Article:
National Clinician Scholars at UCLA receive intensive training in the methods of creating health and health care change at community, practice and policy levels. The curriculum is based on a social, behavioral and community conceptual framework that combines didactic and experiential teaching methods, and inter-professional education. Scholars build on their own talents, as well as those of their mentors and diverse community partners, to become agents for improving health and health care.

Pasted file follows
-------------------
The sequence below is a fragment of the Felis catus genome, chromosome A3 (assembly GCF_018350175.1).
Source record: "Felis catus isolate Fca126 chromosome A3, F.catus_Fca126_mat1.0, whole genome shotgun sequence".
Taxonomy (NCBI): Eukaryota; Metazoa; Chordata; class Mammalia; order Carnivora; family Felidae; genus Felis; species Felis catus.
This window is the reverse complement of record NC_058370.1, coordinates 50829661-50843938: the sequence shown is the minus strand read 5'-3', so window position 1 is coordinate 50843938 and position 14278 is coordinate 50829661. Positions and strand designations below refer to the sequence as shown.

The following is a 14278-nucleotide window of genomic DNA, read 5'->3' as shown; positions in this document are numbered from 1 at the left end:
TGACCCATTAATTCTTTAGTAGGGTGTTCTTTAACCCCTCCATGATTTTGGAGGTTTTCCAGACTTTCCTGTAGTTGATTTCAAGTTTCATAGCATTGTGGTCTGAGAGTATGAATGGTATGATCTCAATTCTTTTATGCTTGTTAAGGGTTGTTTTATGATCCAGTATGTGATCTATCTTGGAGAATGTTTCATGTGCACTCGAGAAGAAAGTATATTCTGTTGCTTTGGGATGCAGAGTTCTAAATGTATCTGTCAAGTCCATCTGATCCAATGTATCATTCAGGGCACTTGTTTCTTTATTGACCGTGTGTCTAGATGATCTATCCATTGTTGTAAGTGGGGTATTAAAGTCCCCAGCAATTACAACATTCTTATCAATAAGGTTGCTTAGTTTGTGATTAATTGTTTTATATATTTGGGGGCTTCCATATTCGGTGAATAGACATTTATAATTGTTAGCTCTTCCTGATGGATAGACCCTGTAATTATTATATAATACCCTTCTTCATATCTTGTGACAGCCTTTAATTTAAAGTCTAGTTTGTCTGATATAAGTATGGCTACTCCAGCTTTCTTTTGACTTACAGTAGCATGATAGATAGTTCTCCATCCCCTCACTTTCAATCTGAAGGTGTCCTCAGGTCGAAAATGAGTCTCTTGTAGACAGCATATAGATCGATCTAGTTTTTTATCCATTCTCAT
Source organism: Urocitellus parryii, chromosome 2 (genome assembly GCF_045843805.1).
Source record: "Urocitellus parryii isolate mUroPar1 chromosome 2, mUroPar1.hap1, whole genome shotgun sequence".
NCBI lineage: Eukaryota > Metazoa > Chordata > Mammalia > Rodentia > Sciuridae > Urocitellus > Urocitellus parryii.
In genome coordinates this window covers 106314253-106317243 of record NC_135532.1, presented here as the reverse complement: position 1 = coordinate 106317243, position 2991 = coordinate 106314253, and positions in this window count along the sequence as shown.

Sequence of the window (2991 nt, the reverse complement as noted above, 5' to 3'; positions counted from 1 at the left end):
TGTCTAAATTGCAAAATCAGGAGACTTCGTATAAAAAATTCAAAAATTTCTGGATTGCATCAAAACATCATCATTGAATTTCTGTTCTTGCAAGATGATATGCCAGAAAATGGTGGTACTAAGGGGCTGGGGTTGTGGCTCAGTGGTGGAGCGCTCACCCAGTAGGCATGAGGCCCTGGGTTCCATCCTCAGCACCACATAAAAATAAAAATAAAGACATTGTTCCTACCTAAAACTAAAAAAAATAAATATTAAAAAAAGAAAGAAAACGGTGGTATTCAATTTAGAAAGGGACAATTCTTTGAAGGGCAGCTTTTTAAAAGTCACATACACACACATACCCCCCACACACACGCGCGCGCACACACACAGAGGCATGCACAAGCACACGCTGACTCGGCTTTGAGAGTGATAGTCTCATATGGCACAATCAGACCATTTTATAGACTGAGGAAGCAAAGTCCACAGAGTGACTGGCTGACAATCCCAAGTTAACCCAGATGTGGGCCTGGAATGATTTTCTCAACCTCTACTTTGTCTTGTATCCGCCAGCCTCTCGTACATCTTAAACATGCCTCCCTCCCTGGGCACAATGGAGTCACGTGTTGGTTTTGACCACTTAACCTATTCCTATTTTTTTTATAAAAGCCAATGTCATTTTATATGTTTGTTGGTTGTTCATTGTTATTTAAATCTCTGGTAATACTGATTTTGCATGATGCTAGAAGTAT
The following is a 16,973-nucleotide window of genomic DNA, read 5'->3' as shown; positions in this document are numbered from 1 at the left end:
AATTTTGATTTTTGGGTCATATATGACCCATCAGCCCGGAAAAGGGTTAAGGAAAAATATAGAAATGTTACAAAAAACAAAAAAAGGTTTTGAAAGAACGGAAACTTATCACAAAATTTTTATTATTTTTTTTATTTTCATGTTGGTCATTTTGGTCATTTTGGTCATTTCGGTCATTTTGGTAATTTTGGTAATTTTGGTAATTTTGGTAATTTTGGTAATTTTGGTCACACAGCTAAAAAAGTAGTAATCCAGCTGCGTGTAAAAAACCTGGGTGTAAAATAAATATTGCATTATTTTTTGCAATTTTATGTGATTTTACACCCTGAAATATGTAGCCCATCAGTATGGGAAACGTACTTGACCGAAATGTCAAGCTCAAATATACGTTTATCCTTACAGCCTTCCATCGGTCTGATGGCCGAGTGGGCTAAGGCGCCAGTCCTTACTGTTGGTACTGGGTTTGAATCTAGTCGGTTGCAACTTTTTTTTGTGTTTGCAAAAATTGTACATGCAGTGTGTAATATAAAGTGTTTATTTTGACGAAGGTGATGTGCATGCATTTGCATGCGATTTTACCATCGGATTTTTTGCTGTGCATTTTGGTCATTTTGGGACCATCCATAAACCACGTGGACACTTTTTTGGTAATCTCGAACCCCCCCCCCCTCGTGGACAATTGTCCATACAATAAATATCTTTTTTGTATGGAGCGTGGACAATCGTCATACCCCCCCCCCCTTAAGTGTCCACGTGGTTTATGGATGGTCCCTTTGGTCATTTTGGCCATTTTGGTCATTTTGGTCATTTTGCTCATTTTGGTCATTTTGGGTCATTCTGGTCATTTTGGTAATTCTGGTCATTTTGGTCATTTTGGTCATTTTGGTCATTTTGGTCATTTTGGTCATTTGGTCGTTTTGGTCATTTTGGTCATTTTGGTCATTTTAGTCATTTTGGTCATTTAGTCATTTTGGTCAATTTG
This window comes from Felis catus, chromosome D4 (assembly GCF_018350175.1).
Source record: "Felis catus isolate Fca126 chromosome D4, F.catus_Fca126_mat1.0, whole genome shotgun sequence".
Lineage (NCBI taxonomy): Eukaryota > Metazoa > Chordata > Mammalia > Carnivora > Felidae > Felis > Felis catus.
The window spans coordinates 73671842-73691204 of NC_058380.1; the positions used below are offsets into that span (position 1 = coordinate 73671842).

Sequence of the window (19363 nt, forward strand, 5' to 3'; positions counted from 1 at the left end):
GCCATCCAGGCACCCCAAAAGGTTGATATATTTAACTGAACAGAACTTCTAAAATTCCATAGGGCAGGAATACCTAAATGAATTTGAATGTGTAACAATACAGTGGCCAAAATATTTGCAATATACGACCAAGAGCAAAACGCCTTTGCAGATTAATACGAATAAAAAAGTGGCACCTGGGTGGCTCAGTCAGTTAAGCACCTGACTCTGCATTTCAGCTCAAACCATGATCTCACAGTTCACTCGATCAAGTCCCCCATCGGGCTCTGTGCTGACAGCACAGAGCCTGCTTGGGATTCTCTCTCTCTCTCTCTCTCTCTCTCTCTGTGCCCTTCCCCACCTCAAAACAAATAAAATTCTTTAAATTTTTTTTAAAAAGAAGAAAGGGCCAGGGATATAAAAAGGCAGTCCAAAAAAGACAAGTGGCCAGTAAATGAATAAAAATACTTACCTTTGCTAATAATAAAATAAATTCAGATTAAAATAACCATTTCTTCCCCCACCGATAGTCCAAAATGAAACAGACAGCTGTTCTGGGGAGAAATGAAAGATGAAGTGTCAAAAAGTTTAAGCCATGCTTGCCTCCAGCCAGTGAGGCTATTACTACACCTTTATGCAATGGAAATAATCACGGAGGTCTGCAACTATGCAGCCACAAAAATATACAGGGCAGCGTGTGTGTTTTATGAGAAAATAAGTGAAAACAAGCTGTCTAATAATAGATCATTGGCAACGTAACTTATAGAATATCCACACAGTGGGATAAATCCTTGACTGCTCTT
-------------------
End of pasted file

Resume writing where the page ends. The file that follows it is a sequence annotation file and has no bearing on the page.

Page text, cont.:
Scholars spend their first year in intensive, community-based learning and project development, followed in subsequent years by advanced project completion and elective work. Scholars also learn health services research methods, including theory, study design and data analysis; fundamentals in health policy; biostatistics; scientific writing; implementation science; and the application of these skills to conduct original research and to change health policy. Additionally, guest speakers from major corporations, foundations, health care organizations, among many others, will provide Scholars with real world case examples of leadership in action and decision-making. Career coaching will also be provided. The Pathways to Leadership Seminar series also provides Scholars an opportunity to hear about the career path and the leadership training of local and national leaders. Integration of physician and nurse researchers in training to advance the field of healthcare from different perspectives will shape the future of health and healthcare in ways that we have not seen before. In the past, Dr. Ezekiel Emanuel, Dr. Robert Ross, Dr. Gerald Levey, Dr. Mitchell Katz, among others, have visited our scholars in this seminar consisting of mostly storytelling and Q&A.